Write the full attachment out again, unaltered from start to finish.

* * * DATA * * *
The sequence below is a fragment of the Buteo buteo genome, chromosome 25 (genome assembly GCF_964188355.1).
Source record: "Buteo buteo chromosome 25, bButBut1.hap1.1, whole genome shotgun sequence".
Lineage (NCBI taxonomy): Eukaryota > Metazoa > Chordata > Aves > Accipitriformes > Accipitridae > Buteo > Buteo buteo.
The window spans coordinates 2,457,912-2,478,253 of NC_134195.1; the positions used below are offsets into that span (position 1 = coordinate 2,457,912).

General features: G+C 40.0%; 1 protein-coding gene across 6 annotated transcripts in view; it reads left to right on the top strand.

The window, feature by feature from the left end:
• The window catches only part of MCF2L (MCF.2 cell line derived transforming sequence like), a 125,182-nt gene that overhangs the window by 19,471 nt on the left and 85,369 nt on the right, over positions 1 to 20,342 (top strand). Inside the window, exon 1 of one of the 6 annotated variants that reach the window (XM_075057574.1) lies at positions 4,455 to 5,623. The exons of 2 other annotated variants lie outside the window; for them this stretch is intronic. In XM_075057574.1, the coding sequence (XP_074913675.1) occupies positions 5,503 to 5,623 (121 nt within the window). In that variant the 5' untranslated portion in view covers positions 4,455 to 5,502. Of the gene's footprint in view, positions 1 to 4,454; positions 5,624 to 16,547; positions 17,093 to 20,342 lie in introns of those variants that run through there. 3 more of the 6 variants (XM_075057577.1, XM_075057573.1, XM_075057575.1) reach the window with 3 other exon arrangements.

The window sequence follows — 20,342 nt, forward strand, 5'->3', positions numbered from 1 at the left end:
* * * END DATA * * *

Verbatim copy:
The sequence below is a fragment of the Buteo buteo genome, chromosome 25 (genome assembly GCF_964188355.1).
Source record: "Buteo buteo chromosome 25, bButBut1.hap1.1, whole genome shotgun sequence".
Lineage (NCBI taxonomy): Eukaryota > Metazoa > Chordata > Aves > Accipitriformes > Accipitridae > Buteo > Buteo buteo.
The window spans coordinates 2,457,912-2,478,253 of NC_134195.1; the positions used below are offsets into that span (position 1 = coordinate 2,457,912).

General features: G+C 40.0%; 1 protein-coding gene across 6 annotated transcripts in view; it reads left to right on the top strand.

The window, feature by feature from the left end:
• The window catches only part of MCF2L (MCF.2 cell line derived transforming sequence like), a 125,182-nt gene that overhangs the window by 19,471 nt on the left and 85,369 nt on the right, over positions 1 to 20,342 (top strand). Inside the window, exon 1 of one of the 6 annotated variants that reach the window (XM_075057574.1) lies at positions 4,455 to 5,623. The exons of 2 other annotated variants lie outside the window; for them this stretch is intronic. In XM_075057574.1, the coding sequence (XP_074913675.1) occupies positions 5,503 to 5,623 (121 nt within the window). In that variant the 5' untranslated portion in view covers positions 4,455 to 5,502. Of the gene's footprint in view, positions 1 to 4,454; positions 5,624 to 16,547; positions 17,093 to 20,342 lie in introns of those variants that run through there. 3 more of the 6 variants (XM_075057577.1, XM_075057573.1, XM_075057575.1) reach the window with 3 other exon arrangements.

The window sequence follows — 20,342 nt, forward strand, 5'->3', positions numbered from 1 at the left end: